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Category:    Home > Reviews > Musical > Backstage > Comedy > WWII > Living In A Big Way (1947) + The Sky’s The Limit (1943/Warner Archive DVDs)

Living In A Big Way (1947) + The Sky’s The Limit (1943/Warner Archive DVDs)


Picture: C/C+     Sound: C+     Extras: C-/D     Films: C/C+



Two lesser-known and lesser seen musicals from the WWII period with two of the biggest stars in the history of the genre, Gene Kelly and Fred Astaire, are now being issued as web-exclusive DVD(-R)s from the ever expanding Warner Archive collection.



Gregory La Cava’s Living In A Big Way (1947) is a not-so-consistent comedy about a couple (Kelly and Marie McDonald) who have found love when he needs to serve in the war.  When he returns, she has changed and is not so sure they should have become suddenly married.  This was La Cava’s last film, has less music and dance than usual and was a film I was never too impressed with, one that only has a few moments to enjoy.  Part of the problem is simply that WWII took its toll on MGM, Hollywood and the musical.  Another is that we have seen more than a little bit of this before.  Kelly is top rate as usual, but this is mostly for completists.  A trailer is the only extra and Phyllis Thaxter is among the supporting cast.


Made during WWII, Edward H. Griffith’s The Sky’s The Limit (1943) has Astaire paired nicely with Joan Leslie as a flyer for the war who is trying to get as many days free as possible to get to know stage performer Leslie better, making this almost a stage musical.  However, it is mostly a wartime comedy with some great moments by Astaire as RKO tried him out in a new pairing with Leslie that works nicely.  The film is a time capsule for the most part and has a brisker, smoother pace than Living.  Astaire is definitely in his element here.  Robert Benchley and Robert Ryan also star and there are no extras.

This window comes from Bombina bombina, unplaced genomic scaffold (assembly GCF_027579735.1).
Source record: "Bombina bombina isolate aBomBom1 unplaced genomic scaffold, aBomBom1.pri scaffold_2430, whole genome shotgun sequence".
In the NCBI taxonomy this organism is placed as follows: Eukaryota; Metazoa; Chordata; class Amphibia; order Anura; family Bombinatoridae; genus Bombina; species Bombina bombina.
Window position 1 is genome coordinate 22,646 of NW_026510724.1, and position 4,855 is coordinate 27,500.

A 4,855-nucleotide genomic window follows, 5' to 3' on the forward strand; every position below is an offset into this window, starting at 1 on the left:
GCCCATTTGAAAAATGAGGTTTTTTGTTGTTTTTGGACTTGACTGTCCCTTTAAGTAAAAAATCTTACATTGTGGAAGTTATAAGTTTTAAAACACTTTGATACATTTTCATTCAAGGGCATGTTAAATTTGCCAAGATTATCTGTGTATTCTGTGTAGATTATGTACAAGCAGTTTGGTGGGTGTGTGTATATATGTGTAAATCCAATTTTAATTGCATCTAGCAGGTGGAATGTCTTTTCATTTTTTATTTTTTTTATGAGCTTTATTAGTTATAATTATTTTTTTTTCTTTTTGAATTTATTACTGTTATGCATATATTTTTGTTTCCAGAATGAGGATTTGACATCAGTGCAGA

The 1.33 X 1 black and white image in both cases come from what look like older transfers, but Living is softer than I was expecting and one of the few weak Archive offerings of the many I have seen to date.  Limit might have some softness issues, but the age of the print has not hurt it too much.  The lossy Dolby Digital 1.0 Mono on each is better, though they both show the limited fidelity of the time and the compression of the digital format is holding back some of the fidelity.

You can order each film as follows:


Living In A Big Way



The Sky’s The Limit




-   Nicholas Sheffo


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